The much-dreaded 2666

Earlier in the year, I started reading Roberto Bolaño’s 2666.

I was eager to read it because I’ve heard book club friends raving about it, and I’d splurged on a lovely hardcover copy because I wanted to be in the mood to read such a long book. I’d also signed up for the Chunkster Challenge because it seemed to be a promising start. And I’d designated it as the B book in my A-Z Challenge!

I’m not even sure if I should count 2666 as one book, because technically there are five books in this hefty volume. 2666 was Chilean writer Roberto Bolaño’s last work; he died shortly after the first draft was presented to the publisher. His original intention was to publish the books individually, but then he passed away and the heirs decided on compiling all the parts in one massive volume, the English translation of which was named by Time Magazine as the Best Book of 2008.

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Chunkster Challenge

I’ve been meaning to join the Chunkster Reading Challenge ever since my book blogger friend Jo blogged about it, and because I’ve just started a real chunkster of a book (Roberto Bolaño’s 2666, in case you’re wondering), I’ve decided to formally join the challenge.

I’m an escapist reader by nature so I like thick, meaty reads, which is perfect for joining  the Chunkster Reading Challenge, a challenge for “readers who like their books fat and chunky.” The challenge defines a chunkster as “450 pages or more of ADULT literature (fiction or nonfiction).”

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Because I’ve just gotten through my 2009 backlog, I realize the end-of-the year summary is in order.  I’ve been blogging for over a year now, and I can’t believe how fast it’s gone! Blogging been an awesome experience (and I was a finalist for the Philippine Blog Awards, too!) that led to new friends and new discoveries, and I’m sure this year will be even more fun.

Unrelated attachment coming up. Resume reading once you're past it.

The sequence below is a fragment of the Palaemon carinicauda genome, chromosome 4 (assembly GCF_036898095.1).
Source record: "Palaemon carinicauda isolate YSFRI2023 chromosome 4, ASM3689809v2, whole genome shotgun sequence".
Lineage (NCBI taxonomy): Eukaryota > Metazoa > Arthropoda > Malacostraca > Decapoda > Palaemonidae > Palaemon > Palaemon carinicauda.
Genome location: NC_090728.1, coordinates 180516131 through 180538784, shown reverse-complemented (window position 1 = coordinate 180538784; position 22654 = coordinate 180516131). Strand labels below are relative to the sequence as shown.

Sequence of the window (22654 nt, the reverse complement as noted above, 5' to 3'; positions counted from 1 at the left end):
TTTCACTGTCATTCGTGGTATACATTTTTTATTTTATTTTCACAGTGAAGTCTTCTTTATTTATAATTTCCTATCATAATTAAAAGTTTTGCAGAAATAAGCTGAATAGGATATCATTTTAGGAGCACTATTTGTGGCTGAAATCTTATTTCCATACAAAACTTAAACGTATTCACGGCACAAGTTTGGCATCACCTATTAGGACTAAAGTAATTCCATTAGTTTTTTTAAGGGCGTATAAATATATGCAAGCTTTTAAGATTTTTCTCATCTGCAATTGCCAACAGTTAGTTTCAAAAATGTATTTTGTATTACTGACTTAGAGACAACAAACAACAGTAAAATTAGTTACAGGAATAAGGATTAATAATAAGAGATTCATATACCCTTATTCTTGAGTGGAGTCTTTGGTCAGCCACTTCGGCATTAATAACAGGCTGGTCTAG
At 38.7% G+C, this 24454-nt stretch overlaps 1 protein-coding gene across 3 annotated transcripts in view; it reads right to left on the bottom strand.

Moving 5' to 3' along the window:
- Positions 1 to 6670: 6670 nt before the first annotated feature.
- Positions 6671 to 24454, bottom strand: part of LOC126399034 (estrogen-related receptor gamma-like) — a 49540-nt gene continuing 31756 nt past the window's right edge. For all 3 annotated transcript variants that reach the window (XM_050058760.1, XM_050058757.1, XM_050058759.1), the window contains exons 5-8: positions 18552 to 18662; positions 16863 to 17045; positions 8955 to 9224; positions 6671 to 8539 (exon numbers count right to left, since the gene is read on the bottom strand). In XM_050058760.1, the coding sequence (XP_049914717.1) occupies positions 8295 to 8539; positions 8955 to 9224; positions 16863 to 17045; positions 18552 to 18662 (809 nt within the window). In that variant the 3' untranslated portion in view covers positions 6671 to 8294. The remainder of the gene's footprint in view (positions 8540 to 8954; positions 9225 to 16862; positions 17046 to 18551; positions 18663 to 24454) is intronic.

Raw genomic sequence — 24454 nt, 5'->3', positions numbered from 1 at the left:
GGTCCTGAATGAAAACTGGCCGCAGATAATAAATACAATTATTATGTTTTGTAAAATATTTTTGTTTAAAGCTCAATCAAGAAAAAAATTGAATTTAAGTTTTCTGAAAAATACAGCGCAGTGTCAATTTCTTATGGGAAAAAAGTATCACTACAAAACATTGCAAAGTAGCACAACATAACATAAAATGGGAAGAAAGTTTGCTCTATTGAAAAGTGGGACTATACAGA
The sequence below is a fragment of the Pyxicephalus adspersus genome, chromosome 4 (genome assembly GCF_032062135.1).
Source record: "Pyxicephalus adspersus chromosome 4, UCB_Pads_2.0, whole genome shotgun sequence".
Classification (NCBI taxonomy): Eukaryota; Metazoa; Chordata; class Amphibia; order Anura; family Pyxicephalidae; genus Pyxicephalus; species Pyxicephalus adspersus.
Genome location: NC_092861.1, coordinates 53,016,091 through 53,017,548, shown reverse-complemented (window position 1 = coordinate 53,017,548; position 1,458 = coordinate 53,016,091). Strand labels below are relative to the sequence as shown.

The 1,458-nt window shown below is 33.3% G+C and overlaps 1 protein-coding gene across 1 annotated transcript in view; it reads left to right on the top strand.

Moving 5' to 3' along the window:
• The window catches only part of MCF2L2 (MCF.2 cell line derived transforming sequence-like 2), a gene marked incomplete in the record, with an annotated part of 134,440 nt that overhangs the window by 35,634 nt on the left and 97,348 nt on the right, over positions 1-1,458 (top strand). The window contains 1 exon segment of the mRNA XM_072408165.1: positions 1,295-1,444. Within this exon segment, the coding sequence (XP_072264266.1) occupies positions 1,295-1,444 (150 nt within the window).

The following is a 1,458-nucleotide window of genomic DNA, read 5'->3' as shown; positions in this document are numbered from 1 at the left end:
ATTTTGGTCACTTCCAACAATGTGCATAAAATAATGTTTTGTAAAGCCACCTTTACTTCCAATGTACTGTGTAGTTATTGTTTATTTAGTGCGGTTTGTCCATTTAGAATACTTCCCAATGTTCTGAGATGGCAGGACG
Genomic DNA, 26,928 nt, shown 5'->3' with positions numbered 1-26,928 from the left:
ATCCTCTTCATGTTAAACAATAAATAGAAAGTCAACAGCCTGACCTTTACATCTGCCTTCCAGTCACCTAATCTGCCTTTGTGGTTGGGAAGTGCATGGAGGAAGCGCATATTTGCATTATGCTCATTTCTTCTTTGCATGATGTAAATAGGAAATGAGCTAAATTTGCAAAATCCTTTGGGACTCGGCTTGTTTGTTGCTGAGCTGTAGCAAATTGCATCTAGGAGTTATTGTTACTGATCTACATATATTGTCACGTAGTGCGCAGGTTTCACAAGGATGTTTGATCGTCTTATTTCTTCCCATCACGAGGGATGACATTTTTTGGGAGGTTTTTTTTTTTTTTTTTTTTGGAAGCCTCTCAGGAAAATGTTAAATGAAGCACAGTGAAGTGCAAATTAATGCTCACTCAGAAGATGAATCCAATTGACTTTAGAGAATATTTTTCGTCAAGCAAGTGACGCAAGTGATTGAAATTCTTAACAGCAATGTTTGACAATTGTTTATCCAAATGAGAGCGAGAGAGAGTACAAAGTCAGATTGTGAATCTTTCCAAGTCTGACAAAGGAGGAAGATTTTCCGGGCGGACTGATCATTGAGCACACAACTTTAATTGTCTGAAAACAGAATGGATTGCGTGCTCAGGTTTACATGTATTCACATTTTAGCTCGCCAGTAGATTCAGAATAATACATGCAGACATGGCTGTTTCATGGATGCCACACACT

Here’s 2009, in figures… and photos!

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Trivia, trivia #2

A few months back, I did a review of a series of trivia books and I’ve finished a bunch more since then. I have a habitual vice of poring into tomes of useless information, especially when I’m too stressed to read continuously, or when I need a break from long narratives.

This time around, I have another set of four trivia books on a variety of subjects, from general information to language to etiquette and combat: Why Don’t Penguins’ Feet Freeze? and 114 Other Questions edited by  Mick O’ Hare; Red Herrings and White Elephants: The Origins of the Phrases We Use Everyday by Albert Jack (illustrated by Ama Page); Directions to Servants by Jonathan Swift; and The Action Heroine’s Handbook by Jennifer Worick and Joe Borgenicht (books 237-240 of 2009).

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A-Z Challenge

Flipper friend Gege started the A-Z reading challenge this year (check out the full mechanics here), and I’m participating, because it’s a fun way to start reading authors I haven’t read before, and make a substantial dent in my TBR.

Basically, the objective is to read 26 authors with surnames from A to Z between January 1 to December 31, 2010. The more  obsessive-compulsive participants are reading in alphabetical order, but I’ve always gone against the rules when it comes to reading so I’m striking off the names on my list as the mood strikes, until I finish the list off before the year ends.

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